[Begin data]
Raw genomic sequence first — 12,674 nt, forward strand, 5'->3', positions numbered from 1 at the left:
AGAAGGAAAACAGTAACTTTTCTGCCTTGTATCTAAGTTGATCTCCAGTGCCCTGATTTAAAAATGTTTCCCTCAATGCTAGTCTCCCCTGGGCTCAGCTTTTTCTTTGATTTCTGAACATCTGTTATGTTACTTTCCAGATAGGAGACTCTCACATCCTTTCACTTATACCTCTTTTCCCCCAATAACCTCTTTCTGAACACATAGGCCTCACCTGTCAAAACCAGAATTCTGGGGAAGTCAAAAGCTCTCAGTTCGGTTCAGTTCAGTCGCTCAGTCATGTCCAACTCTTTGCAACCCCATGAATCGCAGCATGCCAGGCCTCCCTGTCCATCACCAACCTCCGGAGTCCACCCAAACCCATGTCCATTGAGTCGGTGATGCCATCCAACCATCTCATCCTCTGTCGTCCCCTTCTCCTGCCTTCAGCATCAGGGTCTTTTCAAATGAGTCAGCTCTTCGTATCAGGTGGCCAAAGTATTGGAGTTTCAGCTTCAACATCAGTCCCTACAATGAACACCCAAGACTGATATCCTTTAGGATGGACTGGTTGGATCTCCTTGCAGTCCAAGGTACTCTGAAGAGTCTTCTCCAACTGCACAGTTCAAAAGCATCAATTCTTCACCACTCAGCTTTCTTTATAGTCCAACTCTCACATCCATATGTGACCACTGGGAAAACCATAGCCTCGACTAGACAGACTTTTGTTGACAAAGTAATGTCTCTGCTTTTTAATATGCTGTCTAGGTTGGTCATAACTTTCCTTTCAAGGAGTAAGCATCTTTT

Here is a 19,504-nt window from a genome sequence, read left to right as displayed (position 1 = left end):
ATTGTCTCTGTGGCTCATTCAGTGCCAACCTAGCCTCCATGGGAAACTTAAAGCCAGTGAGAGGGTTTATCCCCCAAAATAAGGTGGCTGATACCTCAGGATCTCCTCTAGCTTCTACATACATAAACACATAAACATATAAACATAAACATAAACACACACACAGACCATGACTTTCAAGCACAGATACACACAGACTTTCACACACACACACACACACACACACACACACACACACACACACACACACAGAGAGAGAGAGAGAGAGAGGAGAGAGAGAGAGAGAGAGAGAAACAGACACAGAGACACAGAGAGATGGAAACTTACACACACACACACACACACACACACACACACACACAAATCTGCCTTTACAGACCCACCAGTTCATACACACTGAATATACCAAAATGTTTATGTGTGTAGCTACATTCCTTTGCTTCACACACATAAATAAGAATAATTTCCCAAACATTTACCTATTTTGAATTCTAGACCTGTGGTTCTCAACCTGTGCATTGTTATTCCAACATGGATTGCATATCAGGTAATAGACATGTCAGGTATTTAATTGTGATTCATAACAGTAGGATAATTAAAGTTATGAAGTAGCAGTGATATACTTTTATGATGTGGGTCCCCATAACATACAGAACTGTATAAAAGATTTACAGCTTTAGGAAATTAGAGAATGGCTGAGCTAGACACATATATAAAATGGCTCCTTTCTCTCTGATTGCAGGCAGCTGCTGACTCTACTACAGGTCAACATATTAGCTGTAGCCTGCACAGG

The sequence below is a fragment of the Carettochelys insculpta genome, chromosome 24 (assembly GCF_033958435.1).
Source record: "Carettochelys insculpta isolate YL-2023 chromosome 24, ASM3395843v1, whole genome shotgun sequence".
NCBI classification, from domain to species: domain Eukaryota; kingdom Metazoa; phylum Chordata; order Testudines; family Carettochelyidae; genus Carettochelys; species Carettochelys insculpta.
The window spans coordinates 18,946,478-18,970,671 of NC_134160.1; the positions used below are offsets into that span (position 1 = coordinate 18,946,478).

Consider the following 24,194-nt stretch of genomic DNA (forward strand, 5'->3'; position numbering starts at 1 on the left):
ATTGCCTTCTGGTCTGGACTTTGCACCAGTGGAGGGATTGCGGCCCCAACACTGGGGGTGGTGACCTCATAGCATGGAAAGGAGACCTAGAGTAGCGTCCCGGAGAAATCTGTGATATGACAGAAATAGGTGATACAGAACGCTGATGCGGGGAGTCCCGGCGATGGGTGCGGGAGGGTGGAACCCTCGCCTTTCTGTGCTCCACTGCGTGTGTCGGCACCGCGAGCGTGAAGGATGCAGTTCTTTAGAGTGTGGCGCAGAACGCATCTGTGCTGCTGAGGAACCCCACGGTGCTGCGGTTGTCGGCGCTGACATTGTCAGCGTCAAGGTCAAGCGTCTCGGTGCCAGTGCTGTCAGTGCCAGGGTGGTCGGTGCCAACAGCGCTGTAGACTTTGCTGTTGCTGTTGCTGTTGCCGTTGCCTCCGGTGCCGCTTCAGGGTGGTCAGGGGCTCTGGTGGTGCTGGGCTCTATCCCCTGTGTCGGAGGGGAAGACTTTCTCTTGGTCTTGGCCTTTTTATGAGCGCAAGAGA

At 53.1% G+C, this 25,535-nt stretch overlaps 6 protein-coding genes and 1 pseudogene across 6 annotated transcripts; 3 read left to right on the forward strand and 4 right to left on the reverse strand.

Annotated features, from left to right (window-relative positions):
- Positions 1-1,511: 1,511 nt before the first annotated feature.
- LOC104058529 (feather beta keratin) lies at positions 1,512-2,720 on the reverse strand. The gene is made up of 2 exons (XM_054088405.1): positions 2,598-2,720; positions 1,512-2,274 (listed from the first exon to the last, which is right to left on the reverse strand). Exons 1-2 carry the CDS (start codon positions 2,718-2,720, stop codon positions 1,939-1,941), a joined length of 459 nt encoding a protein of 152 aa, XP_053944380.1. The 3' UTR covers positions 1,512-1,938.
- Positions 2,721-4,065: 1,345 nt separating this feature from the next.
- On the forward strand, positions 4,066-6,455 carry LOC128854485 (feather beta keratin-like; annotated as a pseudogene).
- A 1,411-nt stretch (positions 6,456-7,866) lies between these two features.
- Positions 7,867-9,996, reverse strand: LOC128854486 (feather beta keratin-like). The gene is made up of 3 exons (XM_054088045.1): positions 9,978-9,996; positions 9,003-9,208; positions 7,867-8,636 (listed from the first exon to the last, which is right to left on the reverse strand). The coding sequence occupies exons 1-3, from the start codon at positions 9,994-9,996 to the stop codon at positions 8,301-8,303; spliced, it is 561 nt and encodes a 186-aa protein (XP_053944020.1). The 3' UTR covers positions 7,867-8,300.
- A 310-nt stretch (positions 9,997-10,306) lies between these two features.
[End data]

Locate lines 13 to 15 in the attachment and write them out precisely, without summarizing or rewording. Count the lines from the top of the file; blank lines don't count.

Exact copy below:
- Positions 1-1,511: 1,511 nt before the first annotated feature.
- LOC104058529 (feather beta keratin) lies at positions 1,512-2,720 on the reverse strand. The gene is made up of 2 exons (XM_054088405.1): positions 2,598-2,720; positions 1,512-2,274 (listed from the first exon to the last, which is right to left on the reverse strand). Exons 1-2 carry the CDS (start codon positions 2,718-2,720, stop codon positions 1,939-1,941), a joined length of 459 nt encoding a protein of 152 aa, XP_053944380.1. The 3' UTR covers positions 1,512-1,938.
- Positions 2,721-4,065: 1,345 nt separating this feature from the next.